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Griffith's theory of fracture - Coursework Example

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Ceramics and Metals have different atomic structure and ionic bonding.Ceramic materials have both ionic and covalent bonds.Ionic bond is the one that keeps them brittle.Ionic bond is lose and no definite direction.The positive and negative ions are arranged and are held together by attraction created by each other of different charge…
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Griffiths theory of fracture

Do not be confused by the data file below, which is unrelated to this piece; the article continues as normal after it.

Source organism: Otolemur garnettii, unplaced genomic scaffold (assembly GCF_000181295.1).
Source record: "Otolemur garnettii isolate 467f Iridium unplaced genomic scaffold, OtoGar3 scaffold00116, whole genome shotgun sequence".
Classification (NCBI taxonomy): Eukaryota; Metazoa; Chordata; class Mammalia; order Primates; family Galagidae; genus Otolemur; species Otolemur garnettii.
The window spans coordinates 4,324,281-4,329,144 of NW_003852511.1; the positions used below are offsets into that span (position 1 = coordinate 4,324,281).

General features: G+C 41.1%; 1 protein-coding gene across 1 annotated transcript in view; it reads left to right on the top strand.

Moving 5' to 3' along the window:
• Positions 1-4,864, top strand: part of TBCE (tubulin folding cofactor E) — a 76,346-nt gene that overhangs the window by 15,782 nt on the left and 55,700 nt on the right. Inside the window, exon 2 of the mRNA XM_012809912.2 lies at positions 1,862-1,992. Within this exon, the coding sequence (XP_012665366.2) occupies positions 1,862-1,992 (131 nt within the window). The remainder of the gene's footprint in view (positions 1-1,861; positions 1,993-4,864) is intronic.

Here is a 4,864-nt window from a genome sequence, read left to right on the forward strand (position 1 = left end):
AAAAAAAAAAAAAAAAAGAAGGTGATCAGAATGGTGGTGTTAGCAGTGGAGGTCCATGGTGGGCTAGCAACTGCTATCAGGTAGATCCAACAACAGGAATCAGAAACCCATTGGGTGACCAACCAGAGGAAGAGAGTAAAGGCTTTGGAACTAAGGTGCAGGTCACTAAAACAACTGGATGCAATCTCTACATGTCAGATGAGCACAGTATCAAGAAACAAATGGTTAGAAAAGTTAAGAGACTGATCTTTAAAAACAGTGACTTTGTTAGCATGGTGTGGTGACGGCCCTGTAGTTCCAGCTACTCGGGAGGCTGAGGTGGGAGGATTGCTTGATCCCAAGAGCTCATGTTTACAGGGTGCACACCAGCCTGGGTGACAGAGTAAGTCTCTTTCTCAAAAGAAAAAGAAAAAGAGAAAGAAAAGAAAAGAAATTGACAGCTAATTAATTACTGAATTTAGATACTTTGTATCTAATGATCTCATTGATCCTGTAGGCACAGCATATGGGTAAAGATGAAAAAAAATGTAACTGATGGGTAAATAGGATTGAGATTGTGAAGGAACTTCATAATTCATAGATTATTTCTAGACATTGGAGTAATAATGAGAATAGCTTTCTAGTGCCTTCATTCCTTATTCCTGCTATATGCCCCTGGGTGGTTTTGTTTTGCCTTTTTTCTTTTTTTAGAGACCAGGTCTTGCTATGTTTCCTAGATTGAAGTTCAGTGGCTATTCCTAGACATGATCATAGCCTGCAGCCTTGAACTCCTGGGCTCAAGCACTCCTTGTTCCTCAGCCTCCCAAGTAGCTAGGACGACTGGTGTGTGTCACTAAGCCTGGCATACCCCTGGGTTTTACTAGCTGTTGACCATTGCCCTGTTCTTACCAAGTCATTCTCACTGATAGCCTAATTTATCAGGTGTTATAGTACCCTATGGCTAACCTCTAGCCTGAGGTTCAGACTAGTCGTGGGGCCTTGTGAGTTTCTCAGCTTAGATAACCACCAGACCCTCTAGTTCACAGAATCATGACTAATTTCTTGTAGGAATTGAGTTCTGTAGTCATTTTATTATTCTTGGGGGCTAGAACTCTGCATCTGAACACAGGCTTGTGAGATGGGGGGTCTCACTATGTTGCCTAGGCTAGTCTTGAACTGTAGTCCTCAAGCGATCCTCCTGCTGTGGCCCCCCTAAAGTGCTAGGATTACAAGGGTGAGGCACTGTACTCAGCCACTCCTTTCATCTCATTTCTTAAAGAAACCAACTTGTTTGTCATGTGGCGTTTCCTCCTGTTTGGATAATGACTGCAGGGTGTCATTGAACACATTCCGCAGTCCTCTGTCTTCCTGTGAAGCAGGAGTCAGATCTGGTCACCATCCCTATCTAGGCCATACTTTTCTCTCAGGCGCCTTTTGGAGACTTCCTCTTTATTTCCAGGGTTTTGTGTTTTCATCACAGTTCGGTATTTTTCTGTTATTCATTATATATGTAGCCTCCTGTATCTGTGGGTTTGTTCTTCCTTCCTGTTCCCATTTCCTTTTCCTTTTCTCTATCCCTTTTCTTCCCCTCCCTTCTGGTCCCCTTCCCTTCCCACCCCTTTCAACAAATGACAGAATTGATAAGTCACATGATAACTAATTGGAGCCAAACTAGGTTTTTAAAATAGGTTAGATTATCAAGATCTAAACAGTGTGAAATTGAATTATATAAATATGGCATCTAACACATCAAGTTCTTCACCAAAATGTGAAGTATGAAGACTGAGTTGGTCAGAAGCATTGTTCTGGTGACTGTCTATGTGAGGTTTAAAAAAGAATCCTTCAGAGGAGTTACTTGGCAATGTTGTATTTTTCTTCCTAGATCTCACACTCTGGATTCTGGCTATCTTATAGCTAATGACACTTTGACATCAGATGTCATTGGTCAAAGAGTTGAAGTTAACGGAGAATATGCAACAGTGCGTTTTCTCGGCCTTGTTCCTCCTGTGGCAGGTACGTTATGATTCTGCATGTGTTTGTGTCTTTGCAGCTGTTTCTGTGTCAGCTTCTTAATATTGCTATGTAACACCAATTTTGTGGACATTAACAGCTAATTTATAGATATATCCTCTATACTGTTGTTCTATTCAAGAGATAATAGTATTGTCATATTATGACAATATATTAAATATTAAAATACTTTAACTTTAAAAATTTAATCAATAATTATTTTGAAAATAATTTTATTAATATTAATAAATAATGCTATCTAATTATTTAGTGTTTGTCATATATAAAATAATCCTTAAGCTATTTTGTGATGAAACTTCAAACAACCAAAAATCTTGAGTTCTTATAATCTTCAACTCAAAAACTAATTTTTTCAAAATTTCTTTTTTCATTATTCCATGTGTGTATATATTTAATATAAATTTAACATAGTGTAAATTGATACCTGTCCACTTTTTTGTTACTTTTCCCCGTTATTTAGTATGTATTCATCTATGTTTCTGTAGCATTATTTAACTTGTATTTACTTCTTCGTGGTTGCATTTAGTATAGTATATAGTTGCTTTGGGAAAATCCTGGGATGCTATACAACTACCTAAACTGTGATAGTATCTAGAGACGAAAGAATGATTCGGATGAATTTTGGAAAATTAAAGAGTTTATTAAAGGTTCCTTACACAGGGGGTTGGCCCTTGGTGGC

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Download file to see previous pages Ceramics and Metals have different atomic structure and ionic bonding. Ceramic materials have both ionic and covalent bonds. Ionic bond is the one that keeps them brittle. Ionic bond is lose and no definite direction.The positive and negative ions are arranged and are held together by attraction created by each other of different charge. When stress is applied, ions slide past each other then goes to different directions; ions of the same charge bumps and trying to repel each other; causing the atoms to spread. The material then breaks. In metals, the atomic structure consist more positively charged ions on a flow of negatively charge electrons. The electrons allows the positive charge ions to slide and roll past each other without breaking the bond when a certain stress is applied. This causes the metal to be tough. 2) Glass in general has a low tensile strength. This lies entirely with the fact that glass is a solid lacking crystalline structure or namely amorphous solid. Amorphous solid has a moving structure of molecules and are not compact, this results to having a low tensile strength than of other solids. However, there are methods of somehow improving glass’s tensile strength, strengthening them. One is by soaking the glass into a bath of potassium nitrate solution on an about 400 to 450 degrees Celsius having. Potassium nitrate has larger molecule structure than of a common sodium nitrate molecule in the surface of the glass. The process will now replace the sodium nitrate on a glass by the potassium nitrate in the bath solution, leaving the glass having a thick layer and a hard wedge. This is called “chemical strengthening”. Another one is called “heat strengthening” where a glass surface is heated for about 1100-1500 degrees Fahrenheit then suddenly cooled. After suddenly cooling, the glass molecules compresses, thus having a thick and compressed layer than before. 3) Griffith’s equation steps directly not to the strength of a material but the fracture in it and how hard can it withstand a force before it collapses. Fracture is the propagation of a crack or a flaw across loaded or force-applied segment. Toughness is the property of a material to withstand fracture. Now glass has literally low resistance to fracture than steel has. In Griffith’s equation, you would get stress over strain or Young’s modulus of a material first then that you will determine its toughness. A glass generally has only 50-90 GPa. Its ability to resist fracture is very low compared of steel which has a stress over strain ratio of around 190 to 210 GPa. This makes steel as a more preferable material than glass. 4) Elastic deformation by definition is reversible. Meaning, the material will return to its original state when stressed and bending stress is no longer applied. Uniform plastic deformation is an irreversible deformation where the material strains uniformly upon stress. The material will not return to its original state rather it cracks or ruptures when certain stress is strong enough for the material to withstand. Local plastic deformation or also known as “necking” differs from uniform plastic deformation by means of the strain applied. It is a mode of tensile deformation where relatively large amounts of strain localize disproportionately in a small region of the material. The localised portion of the material where there is a decrease in local area became the basis for “neck”. 5) In rubber elasticity the polymer chains of an elastomer coils at random at a relaxed state. On extension, the chains are stretched out, and their conformational entropy is reduced. This is the reason why a rubber material, when suddenly relaxed from extension, snaps back. This is the basis in an elasticity modulus of a material. The material is highly elastic when its stiffness and extension are balanced together. Stiffness is an extensive property of a material to resist deformation. The high the stiffness can be the high the material’s extensions. 6) Thermosetting resin has a composition ...Download file to see next pagesRead More
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